- That appraisal services were done in a careful and judicious manner.
- The final appraisal report was understandable, legitimate and conclusive.
(List of questions)
Licensing and certification takes coursework, tests and practical experience.
Once licensed, he or she is required to take continuing education courses so the license remains up to date. To see the specific requirements for any state click here.
Who hires an appraiser? (List of questions)
Mortgage lenders are an appraiser's typical client, needing their services to ensure property involved in a mortgage transaction is enough to cover a loan balance in the case of default.
Appraisers also provide opinions in litigation cases, tax matters and investment decisions.
Where does an appraiser get the data used to estimate values in New York County or other areas? (List of questions)
One of the primary tasks an appraiser performs is to compile property data.
Data can be categorized as either Specific or General. Specific data is gathered from the property itself; Location, condition, amenities, size and other specifics are noted by the appraiser while on site.
General data is collected from a numerous sources.
To find out about recent sales to be used as "comps", we typically go to the local Multiple Listing Service.
Tax records and other public documents verify actual sales prices in a market.
Appraisers routinely need to report when a property is in a flood zone, and that information is retrieved from a FEMA data outlet such as a la mode's InterFlood product.
And last but not least, the appraiser assimilates general data from his or her collective knowledge gained from doing assignments for other properties in the same market.
What can a full appraisal do for me? (List of questions)
Any time the value of your home or other real property is being used to make a significant financial decision, an appraisal helps.
When selling your house, an appraisal will help you determine a price that maximizes profit and reduces time on the market.
If you're buying, it makes sure you don't overpay.
For people settling an estate or divorce, an appraisal from New York Realty Services, LLC is the best documentation to ensure assets are divided properly.
Simply put, a home is often the single, largest financial asset anybody owns. Knowing its true value means you can make the right financial decisions.
My mortgage statement has an item on it for PMI? Can I get rid of that? (List of questions)
PMI is short for for Private Mortgage Insurance.
PMI protects the lender if a borrower is unable to pay on the loan and the value of the home is less than what is owed on the loan.
You can have your PMI dropped once you've achieved 20% equity in your home through appreciation and principal payments.
Has your real estate appreciated since you first purchased? Contact New York Realty Services, LLC today at (212) 532-6650. You may be able to save money by removing your Private Mortgage Insurance premium.
How do I get ready for the appraiser? (List of questions)
We start with an inspection of the home.
What this entails is the appraiser, after setting up an appointment, personally going through the home - recording the layout of the rooms, taking photos and documenting the general status of its features.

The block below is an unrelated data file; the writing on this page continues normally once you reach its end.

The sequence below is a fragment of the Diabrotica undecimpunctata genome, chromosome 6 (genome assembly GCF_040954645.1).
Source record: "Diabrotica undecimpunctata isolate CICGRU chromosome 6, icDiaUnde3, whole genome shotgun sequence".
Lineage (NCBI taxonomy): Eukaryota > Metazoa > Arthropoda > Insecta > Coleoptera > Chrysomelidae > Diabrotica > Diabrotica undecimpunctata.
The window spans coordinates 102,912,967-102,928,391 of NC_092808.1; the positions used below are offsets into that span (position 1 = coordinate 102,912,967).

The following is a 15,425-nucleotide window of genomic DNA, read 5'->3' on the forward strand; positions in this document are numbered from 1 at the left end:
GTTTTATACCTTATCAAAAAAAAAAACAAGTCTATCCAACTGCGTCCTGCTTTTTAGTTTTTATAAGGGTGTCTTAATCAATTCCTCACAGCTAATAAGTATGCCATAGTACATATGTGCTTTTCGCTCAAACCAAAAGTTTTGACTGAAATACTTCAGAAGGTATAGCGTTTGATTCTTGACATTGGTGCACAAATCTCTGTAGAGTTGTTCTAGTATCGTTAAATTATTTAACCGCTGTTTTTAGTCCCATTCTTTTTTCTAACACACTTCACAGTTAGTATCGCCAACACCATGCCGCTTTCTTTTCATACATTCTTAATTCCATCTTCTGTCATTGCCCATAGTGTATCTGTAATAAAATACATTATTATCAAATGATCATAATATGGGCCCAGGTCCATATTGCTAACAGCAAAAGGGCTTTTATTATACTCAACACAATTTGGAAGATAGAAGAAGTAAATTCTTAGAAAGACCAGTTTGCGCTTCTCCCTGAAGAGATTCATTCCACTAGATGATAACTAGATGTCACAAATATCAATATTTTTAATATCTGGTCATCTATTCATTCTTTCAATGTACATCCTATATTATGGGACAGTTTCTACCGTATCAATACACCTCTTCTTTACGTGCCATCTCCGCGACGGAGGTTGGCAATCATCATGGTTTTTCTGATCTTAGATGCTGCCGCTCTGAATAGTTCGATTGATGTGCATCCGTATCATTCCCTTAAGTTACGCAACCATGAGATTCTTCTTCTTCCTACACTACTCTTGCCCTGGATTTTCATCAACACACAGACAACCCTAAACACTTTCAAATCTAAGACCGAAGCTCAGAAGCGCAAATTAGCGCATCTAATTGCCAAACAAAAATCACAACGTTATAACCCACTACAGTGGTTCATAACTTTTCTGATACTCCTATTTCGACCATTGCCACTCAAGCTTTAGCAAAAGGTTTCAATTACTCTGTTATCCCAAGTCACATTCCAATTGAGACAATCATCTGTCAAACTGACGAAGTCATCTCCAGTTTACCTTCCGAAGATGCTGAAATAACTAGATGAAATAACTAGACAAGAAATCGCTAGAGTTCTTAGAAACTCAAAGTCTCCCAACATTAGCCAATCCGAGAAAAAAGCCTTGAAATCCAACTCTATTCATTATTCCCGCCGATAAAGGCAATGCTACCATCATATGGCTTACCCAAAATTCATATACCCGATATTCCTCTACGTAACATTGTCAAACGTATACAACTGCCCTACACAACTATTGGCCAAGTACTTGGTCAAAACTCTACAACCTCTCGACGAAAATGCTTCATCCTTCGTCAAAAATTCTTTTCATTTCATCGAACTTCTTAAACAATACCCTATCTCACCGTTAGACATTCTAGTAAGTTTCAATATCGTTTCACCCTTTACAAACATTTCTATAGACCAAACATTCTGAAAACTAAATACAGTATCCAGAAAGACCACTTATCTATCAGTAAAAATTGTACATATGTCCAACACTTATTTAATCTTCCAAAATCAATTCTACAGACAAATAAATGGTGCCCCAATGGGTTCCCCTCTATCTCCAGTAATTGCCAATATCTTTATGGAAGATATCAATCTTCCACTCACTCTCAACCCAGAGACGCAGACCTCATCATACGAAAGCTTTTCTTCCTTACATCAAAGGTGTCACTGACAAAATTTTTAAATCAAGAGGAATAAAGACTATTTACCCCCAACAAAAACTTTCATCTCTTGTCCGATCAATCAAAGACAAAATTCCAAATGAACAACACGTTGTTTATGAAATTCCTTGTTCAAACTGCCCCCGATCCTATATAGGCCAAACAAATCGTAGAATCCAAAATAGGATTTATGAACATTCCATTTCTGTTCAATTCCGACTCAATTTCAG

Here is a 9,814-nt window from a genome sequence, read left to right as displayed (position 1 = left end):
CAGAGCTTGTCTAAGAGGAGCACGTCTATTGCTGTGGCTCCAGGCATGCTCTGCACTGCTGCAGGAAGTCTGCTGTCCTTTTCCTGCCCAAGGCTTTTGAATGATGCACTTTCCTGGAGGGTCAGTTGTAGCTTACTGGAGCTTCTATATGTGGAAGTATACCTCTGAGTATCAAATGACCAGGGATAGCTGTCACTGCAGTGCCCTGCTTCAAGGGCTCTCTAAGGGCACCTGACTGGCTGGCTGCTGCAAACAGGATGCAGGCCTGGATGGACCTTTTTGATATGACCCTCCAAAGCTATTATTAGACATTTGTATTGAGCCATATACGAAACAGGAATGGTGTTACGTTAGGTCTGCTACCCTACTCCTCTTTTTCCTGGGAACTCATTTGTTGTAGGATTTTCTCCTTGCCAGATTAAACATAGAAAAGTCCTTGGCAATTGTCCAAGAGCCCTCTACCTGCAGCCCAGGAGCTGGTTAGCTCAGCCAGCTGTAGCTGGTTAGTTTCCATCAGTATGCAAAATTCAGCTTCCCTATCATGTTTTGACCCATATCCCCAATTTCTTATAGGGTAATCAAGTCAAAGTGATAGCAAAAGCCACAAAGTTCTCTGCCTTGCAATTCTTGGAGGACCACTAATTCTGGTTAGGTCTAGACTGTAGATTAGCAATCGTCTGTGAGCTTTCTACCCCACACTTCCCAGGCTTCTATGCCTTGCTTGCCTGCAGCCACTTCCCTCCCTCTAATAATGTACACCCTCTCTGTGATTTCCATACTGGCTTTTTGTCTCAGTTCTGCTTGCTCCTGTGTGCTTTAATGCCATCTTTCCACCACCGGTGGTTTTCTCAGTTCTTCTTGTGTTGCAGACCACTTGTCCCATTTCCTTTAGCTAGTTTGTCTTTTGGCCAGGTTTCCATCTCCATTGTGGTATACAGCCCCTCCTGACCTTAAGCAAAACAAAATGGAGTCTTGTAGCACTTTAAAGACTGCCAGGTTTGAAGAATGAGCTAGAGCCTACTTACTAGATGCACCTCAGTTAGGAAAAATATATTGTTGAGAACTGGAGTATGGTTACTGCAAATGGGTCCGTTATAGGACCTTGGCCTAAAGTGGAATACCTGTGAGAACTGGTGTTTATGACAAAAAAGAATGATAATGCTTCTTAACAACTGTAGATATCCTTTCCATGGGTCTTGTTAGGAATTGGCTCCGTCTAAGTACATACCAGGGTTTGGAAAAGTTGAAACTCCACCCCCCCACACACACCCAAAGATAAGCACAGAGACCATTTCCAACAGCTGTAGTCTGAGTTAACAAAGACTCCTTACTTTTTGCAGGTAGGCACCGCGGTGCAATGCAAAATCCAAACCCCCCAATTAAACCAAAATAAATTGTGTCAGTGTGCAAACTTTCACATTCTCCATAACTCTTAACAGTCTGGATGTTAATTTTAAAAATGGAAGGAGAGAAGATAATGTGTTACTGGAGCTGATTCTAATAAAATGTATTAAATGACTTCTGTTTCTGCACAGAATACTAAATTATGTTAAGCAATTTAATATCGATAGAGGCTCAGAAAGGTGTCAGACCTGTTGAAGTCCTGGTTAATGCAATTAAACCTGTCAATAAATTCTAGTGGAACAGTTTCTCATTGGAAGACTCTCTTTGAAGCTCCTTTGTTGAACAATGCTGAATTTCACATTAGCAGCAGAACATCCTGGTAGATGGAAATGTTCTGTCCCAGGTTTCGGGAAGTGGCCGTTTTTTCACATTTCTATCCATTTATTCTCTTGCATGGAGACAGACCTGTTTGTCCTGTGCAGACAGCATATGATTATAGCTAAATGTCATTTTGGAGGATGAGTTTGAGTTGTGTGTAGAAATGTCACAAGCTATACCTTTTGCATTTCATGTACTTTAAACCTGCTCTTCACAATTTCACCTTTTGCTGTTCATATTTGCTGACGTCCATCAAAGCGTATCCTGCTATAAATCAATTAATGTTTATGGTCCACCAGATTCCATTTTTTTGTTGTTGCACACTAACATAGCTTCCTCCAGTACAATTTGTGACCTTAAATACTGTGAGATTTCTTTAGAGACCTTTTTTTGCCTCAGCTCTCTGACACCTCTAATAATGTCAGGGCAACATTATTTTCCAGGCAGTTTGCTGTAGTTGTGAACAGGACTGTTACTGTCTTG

Inside, make sure it is clutter free and that we can find our way to things like furnaces and water heaters. On the outside, trim any landscaping so we can be free to get an accurate measurement of exterior walls.
You can make the inspection go faster and improve the accuracy of the appraisal report by having the following things on hand:
- A plot plan or survey of the house and land (if readily available).
- Written property agreements, such as a maintenance agreement for a shared driveway.
- Most recent real estate tax bill from New York and or legal description of the property.
- Any inspection reports, or other recent reports for termites, EIFS (synthetic stucco) wall systems, your septic system and wells.
- Information on "Homeowners Associations" or condominium covenants and fees.
What is "Market Value?" (List of questions)
In real estate appraising, Market Value is commonly defined as:
"The most probable price (in terms of money) which a property should bring in a competitive and open market under all conditions requisite to a fair sale, the buyer and seller each acting prudently and knowledgeably, and assuming the price is not affected by undue stimulus. Implicit in this definition is the consummation of a sale as of a specified date and the passing of title from seller to buyer under conditions whereby: the buyer and seller are typically motivated; both parties are well informed or well advised, and acting in what they consider their best interests; a reasonable time is allowed for exposure in the open market; payment is made in terms of cash in United States dollars or in terms of financial arrangements comparable thereto; and the price represents the normal consideration for the property sold unaffected by special or creative financing or sales concessions granted by anyone associated with the sale."
Who has rights to the appraisal report? (List of questions)
For mortgage transactions, the lender requests the appraisal, either directly or through a third party.
Even though it's the buyer that eventually pays for the report, the lender is the intended user. The
buyer is certainly entitled to a copy of the appraisal - it's usually bundled with all the other closing documents - but is not allowed to use the report for any other purpose without permission from the lender.
The exception to this rule is when a home owner engages an appraiser directly.
In these scenarios, the appraiser may stipulate how the appraisal can be used; for PMI removal, or estate planning or tax challenges, for example. If not stipulated otherwise, the home owner can use the appraisal for any purpose.
Are some home improvements more worthwhile than others? (List of questions)
Like all things real estate, this is dependent on a home's location.
while quality appliances are attractive, a $7000 built-in refrigerator won't pay off in a neighborhood of moderately priced homes
As a rule, the most value returned from renovating a home comes in the kitchen.
One recent study revealed that putting $20,000 into a kitchen remodel would add about $17,500 to the value of the home - or about an 88% return on investment.
Bathrooms weren't far behind, returning 85%.
Adding bedrooms and baths can also boost the value of your home (when done well) as long as your home doesn't then become atypical for your neighborhood in terms of size.